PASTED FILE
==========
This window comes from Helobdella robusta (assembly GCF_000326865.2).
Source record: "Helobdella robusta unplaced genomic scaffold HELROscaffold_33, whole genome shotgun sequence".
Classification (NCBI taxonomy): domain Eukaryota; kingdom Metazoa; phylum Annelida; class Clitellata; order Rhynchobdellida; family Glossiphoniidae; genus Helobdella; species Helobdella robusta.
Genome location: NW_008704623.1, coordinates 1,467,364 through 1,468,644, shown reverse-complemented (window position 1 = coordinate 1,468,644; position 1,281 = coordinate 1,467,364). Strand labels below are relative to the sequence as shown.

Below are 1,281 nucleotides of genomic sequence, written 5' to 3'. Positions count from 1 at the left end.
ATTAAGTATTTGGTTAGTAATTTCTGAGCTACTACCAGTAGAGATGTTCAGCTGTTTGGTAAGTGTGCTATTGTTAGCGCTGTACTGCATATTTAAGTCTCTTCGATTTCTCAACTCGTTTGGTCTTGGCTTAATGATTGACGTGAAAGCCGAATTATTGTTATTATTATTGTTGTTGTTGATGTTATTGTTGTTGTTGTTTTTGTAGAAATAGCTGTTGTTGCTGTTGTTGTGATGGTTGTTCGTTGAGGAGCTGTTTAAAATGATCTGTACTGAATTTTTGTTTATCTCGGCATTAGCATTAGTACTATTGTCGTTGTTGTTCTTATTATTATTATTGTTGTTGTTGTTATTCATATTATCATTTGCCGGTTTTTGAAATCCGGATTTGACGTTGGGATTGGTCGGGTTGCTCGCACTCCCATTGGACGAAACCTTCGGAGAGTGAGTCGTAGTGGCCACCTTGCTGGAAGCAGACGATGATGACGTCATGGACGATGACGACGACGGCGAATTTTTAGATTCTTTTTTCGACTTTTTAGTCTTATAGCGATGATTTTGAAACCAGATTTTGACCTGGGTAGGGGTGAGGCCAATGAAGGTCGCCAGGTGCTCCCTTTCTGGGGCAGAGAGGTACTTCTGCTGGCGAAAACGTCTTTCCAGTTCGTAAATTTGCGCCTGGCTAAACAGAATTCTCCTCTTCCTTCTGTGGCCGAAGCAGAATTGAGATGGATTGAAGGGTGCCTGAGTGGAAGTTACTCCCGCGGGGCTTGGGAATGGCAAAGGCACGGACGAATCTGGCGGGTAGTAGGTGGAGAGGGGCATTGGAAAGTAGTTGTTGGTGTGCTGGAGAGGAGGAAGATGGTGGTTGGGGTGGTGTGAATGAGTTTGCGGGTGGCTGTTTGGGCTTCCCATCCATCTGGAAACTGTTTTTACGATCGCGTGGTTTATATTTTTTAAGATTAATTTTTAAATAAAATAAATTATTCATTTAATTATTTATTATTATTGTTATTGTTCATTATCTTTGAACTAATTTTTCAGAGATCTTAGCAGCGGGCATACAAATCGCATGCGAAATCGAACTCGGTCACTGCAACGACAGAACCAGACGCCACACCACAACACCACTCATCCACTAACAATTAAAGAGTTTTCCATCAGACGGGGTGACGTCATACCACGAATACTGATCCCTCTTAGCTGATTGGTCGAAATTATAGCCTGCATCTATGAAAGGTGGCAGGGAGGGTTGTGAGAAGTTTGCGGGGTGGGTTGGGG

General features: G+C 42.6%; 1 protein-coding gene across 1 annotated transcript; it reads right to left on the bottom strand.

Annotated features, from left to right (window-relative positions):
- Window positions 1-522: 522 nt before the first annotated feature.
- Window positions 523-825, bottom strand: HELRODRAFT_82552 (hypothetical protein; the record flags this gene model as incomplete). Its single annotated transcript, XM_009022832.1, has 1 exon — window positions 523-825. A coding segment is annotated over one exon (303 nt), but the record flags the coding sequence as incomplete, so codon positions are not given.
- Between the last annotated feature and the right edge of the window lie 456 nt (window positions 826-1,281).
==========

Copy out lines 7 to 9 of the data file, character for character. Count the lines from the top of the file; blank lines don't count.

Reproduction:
General features: G+C 42.6%; 1 protein-coding gene across 1 annotated transcript; it reads right to left on the bottom strand.

Annotated features, from left to right (window-relative positions):
- Window positions 1-522: 522 nt before the first annotated feature.